Hepatotoxicity is a very common side effect associated with the pharmacological treatment of human immunodeficiency virus (HIV) infection and its pathogenesis is poorly understood. Efavirenz (EFV) is the most widely used nonnucleoside reverse transcriptase inhibitor administered for the control of HIV and some of its toxic effects in hepatic cells have been recently shown to display features of mitochondrial dysfunction. Here we studied the activation of autophagy and, in particular, mitophagy, the main mitochondrial turnover mechanism, in human hepatic cells treated with clinically relevant concentrations of this drug. EFV-treated cells had altered mitochondria, characterized by a relative increase in mitochondrial mass and defective morphology. This was followed by induction of autophagy as shown by the presence of autophagic vacuoles and the presence of the specific autophagic marker proteins microtubule-associated protein 1A/1B light chain 3 and Beclin-1. Importantly, whereas moderate levels of EFV activated autophagy, higher concentrations led to blockage in the autophagic flux, a condition that promotes "autophagic stress" and produces severe cellular damage. Finally, pharmacological inhibition of autophagy exacerbated the deleterious effect of EFV on cell survival/proliferation promoting apoptosis, which suggests that autophagy acts as an adaptive mechanism of cell survival.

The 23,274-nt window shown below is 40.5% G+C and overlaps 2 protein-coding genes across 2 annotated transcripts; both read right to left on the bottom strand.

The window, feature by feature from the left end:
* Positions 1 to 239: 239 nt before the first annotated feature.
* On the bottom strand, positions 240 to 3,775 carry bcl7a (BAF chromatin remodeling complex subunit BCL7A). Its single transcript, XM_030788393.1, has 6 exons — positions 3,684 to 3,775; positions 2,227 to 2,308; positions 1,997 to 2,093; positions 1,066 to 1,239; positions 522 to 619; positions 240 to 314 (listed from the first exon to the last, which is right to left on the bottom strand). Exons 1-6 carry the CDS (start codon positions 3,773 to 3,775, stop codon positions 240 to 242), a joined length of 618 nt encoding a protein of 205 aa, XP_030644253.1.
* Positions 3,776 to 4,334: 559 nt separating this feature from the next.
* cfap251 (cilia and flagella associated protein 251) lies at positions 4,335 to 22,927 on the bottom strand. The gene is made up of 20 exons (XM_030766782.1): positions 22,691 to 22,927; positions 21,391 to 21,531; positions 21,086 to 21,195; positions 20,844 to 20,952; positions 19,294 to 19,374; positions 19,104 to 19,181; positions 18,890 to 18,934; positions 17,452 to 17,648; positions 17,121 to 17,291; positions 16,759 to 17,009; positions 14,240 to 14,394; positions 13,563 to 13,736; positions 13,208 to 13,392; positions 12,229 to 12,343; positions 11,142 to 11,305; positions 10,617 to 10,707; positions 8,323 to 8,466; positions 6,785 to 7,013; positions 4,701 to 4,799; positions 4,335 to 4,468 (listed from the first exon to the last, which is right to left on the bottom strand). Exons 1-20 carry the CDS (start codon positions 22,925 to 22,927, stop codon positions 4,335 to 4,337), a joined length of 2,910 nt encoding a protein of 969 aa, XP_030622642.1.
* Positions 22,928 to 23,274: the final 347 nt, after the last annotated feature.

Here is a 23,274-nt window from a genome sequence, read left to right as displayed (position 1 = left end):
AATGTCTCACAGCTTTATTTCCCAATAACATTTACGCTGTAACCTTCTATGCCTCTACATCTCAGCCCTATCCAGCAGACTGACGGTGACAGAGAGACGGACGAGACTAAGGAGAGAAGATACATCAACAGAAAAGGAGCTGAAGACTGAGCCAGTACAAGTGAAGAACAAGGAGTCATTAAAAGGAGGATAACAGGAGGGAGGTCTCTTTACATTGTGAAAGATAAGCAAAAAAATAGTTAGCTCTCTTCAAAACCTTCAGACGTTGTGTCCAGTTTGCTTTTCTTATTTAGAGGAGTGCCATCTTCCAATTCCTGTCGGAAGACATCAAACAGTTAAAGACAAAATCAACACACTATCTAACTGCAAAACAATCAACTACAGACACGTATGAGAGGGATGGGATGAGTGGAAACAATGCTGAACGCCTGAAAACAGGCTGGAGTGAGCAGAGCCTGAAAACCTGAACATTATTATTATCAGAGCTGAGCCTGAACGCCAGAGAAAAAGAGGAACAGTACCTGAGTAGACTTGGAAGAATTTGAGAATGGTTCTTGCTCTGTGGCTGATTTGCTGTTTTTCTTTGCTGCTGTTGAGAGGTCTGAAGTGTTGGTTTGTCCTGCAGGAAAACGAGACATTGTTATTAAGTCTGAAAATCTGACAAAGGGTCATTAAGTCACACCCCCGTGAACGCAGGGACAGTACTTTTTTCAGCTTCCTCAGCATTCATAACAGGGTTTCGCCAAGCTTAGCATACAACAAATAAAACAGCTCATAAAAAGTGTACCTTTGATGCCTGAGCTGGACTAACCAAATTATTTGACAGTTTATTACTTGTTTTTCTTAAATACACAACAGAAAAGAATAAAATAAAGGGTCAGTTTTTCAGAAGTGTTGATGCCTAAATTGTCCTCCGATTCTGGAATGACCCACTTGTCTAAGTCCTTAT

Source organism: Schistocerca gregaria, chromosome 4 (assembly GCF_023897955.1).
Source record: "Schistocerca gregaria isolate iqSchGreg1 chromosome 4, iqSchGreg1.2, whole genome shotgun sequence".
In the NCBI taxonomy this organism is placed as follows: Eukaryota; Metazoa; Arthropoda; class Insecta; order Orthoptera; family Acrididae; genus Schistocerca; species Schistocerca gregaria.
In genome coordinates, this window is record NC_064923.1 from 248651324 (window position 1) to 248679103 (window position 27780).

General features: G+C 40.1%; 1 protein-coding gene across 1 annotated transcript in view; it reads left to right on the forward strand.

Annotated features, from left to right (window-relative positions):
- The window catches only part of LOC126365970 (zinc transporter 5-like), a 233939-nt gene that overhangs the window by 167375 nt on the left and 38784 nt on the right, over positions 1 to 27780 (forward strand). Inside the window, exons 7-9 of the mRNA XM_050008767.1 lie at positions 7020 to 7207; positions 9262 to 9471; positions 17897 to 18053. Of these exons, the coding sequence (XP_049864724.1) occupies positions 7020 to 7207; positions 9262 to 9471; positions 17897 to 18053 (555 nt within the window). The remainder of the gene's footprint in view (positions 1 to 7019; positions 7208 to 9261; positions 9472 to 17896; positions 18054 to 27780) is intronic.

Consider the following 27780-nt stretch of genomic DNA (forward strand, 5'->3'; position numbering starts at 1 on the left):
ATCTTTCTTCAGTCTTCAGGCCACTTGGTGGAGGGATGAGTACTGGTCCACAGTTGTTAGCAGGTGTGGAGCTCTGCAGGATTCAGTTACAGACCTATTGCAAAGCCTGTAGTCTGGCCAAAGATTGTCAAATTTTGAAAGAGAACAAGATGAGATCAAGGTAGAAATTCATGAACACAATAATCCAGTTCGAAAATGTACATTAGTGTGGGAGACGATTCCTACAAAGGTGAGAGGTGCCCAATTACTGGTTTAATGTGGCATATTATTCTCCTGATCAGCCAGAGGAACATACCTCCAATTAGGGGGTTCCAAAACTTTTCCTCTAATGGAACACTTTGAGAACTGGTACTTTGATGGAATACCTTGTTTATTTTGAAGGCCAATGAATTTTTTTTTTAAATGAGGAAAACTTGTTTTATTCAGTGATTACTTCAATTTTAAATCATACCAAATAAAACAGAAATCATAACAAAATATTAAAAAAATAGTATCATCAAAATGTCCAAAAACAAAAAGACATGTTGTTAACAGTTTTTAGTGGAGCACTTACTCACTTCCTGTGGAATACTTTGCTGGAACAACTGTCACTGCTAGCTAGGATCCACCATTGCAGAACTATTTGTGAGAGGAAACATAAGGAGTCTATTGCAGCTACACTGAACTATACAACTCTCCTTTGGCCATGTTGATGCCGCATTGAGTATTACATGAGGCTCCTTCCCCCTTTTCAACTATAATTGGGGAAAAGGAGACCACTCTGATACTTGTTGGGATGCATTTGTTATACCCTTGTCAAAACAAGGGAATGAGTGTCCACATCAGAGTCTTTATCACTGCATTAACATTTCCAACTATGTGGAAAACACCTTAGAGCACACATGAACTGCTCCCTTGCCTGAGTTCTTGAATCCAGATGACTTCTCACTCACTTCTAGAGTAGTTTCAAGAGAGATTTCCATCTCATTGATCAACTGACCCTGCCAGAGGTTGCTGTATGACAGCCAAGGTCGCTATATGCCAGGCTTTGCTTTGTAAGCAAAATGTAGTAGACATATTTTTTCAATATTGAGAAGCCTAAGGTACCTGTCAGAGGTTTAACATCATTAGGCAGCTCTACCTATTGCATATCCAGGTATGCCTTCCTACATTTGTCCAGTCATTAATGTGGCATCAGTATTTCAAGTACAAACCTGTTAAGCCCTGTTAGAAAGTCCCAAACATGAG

Conclusion: Clinical concentrations of EFV induce autophagy and, in particular, mitophagy in hepatic cells. Activation of this process promotes cell survival, but exceeding a certain threshold of mitochondrial dysfunction is associated with an autophagic overload or stress. This effect could be involved in the EFV-associated hepatotoxicity and may constitute a new mechanism implicated in the genesis of drug-induced liver damage.
Copyright © 2011 American Association for the Study of Liver Diseases.